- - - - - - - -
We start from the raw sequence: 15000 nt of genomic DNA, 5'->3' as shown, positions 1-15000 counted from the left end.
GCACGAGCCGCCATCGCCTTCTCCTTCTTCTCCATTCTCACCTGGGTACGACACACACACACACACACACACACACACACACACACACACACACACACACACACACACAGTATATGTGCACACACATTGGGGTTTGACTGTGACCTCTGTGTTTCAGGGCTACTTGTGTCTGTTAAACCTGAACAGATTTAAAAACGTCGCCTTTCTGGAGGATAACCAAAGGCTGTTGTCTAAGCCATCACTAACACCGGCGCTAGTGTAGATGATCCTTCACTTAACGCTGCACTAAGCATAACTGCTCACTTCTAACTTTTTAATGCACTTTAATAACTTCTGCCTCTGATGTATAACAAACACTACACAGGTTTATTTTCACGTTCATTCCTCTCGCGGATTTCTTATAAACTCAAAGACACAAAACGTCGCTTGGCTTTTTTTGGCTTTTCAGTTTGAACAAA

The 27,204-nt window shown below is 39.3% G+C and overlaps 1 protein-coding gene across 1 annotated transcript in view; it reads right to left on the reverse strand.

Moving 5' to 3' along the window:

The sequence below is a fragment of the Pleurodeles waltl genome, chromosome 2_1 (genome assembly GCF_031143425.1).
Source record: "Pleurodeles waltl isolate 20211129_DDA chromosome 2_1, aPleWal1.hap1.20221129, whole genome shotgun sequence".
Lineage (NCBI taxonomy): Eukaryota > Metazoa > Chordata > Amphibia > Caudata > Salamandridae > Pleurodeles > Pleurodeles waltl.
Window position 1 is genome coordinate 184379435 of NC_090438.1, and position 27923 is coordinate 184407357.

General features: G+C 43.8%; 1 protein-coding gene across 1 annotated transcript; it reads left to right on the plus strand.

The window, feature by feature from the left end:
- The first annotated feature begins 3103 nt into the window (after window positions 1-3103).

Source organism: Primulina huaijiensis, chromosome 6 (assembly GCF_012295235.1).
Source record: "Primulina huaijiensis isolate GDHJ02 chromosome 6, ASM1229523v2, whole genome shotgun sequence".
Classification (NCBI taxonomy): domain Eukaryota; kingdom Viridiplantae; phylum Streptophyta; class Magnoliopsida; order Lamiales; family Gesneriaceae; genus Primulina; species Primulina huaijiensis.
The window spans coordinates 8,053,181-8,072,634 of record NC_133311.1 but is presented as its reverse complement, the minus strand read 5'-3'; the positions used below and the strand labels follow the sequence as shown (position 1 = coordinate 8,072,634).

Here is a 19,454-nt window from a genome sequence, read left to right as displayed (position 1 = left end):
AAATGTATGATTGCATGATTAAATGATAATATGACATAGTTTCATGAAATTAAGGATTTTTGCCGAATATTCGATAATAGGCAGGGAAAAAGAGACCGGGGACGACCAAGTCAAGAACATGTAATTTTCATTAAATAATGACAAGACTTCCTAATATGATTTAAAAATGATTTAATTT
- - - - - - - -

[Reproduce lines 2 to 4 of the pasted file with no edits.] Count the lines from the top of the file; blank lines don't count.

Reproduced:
GCACGAGCCGCCATCGCCTTCTCCTTCTTCTCCATTCTCACCTGGGTACGACACACACACACACACACACACACACACACACACACACACACACACACACACACACACAGTATATGTGCACACACATTGGGGTTTGACTGTGACCTCTGTGTTTCAGGGCTACTTGTGTCTGTTAAACCTGAACAGATTTAAAAACGTCGCCTTTCTGGAGGATAACCAAAGGCTGTTGTCTAAGCCATCACTAACACCGGCGCTAGTGTAGATGATCCTTCACTTAACGCTGCACTAAGCATAACTGCTCACTTCTAACTTTTTAATGCACTTTAATAACTTCTGCCTCTGATGTATAACAAACACTACACAGGTTTATTTTCACGTTCATTCCTCTCGCGGATTTCTTATAAACTCAAAGACACAAAACGTCGCTTGGCTTTTTTTGGCTTTTCAGTTTGAACAAA

The 27,204-nt window shown below is 39.3% G+C and overlaps 1 protein-coding gene across 1 annotated transcript in view; it reads right to left on the reverse strand.

Moving 5' to 3' along the window: